Succulent Centerpieces

– Posted in: Garden Adventures

The ideal Thanksgiving centerpiece…
— Is low so guests can see over it.
— Is festive, in keeping with the holiday.
— Has colors that convey autumn.
— Looks good with your decor and china.
— Doesn’t take up too much table space.
— Is simple to assemble and can be done days ahead.
— Is in a pretty container.
— Is a conversation piece.

That’s a tall order, but it can be done. Rosette succulents make ideal floral material because they have a low profile and don’t wilt. Cuttings tucked into a container or vase suggest a bouquet. They don’t need to be planted, in fact, will last a week or more without water.

The above arrangements are by Chicweed, a Solana Beach, CA, garden shop owned by florists who use succulents extensively. (I show many of their designs in Succulent Container Gardens.) For a bouquet-like look, they plant succulents (from 2- or 3-inch nursery pots) tightly so no dirt shows.

Using a nondraining container isn’t a problem if you water infrequently and sparingly. I mounded pebbles on one side of a glass container (from a crafts store) then inserted haworthia and aloe rosettes into the pebbles. I spritz it every now and then to encourage roots to form.

Here’s another Chicweed arrangement, in a container provided by one of their clients.

Bonnie Manion of Mon Petit Chou used a watch chain crassula to suggest tail feathers…

…as did Margee Rader of The Original Living Wreath.

This also is by Margee Rader, for Proven Winners. An assortment of crassulas (jade), aeoniums and sedums surround a zebra plant (Haworthia attenuata).

Unlike flowers, succulent rosettes conveniently come in shades of blue…

…and blue-green.

Flowers of supermarket kalanchoes are bright hues of yellow, orange, red, pink, cream and coral. Here, a pot of supermarket kalanchoes adds height and color to a composition in a glass bowl lined with a banana leaf. An assortment of cuttings surround and conceal the pot.

In this three-container combo, Bay Area garden designer and blogger Rebecca Sweet used succulents with red and green leaves: sedum, cascading crassulas and, on the left, an echeveria.

Kathy McCarthy of the Del Mar, CA, Rose Society, enjoys hunting for second-hand treasures in which to plant succulents. Here, she arranged several small Aeonium ‘Sunburst’ rosettes in a sugar bowl.

Larger ‘Sunburst’ rosettes serve as cut “flowers” in my trio of Fiestaware vases. If you have multiples of the same container, fill them with cuttings and line them along the middle of your dining table.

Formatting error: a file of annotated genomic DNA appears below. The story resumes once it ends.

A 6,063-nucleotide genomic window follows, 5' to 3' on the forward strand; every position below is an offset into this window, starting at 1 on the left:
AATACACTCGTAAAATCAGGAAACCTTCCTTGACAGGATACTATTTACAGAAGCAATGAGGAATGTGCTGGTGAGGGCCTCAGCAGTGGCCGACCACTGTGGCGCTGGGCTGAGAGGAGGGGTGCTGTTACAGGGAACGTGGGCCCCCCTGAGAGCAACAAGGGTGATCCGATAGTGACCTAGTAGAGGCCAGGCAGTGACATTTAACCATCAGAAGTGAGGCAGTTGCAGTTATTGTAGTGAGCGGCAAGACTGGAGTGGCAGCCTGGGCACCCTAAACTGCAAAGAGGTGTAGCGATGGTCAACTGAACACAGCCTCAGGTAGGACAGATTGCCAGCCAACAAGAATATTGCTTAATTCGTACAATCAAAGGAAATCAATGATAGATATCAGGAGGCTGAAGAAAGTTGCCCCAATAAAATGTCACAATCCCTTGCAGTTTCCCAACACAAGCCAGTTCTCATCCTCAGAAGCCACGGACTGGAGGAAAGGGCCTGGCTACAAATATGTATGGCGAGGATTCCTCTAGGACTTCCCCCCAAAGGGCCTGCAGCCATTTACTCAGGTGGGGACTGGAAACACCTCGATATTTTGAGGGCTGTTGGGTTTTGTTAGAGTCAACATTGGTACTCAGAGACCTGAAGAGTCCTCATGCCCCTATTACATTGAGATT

One last idea, from Chicweed: Use orange-yellow Sedum adolphi or Sedum nussbaumerianum in a composition. Echo the color with mini-pumpkins and decorative squash, either tucked amid the succulents or near them on the table.

My goal is to share the beauty of waterwise, easy-care succulents in gardens, containers and landscapes via blog posts, newsletters, public speaking and workshops, photos, videos, merchandise, and social media (Facebook and Pinterest). My books: Designing with Succulents, Succulent Container Gardensand Succulents Simplified. 

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Debra Lee Baldwin

Debra Lee Baldwin

Award-winning garden photojournalist Debra Lee Baldwin authored Designing with Succulents, Succulent Container Gardens, and Succulents Simplified, all Timber Press bestsellers. Her goal is to enhance others' enjoyment and awareness of waterwise plants and gardens by showcasing the beauty and design potential of succulents via books, articles, newsletters, photos, videos, social media and more. Debra and husband Jeff live in the foothills north of San Diego. She grew up in Southern California on an avocado ranch, speaks conversational Spanish, and at age 18 graduated magna cum laude from USIU with a degree in English Literature. Her hobbies include thrifting, birding and watercolor painting. Debra's YouTube channel has had over 3,000,000 views.
Debra Lee Baldwin
Debra Lee Baldwin
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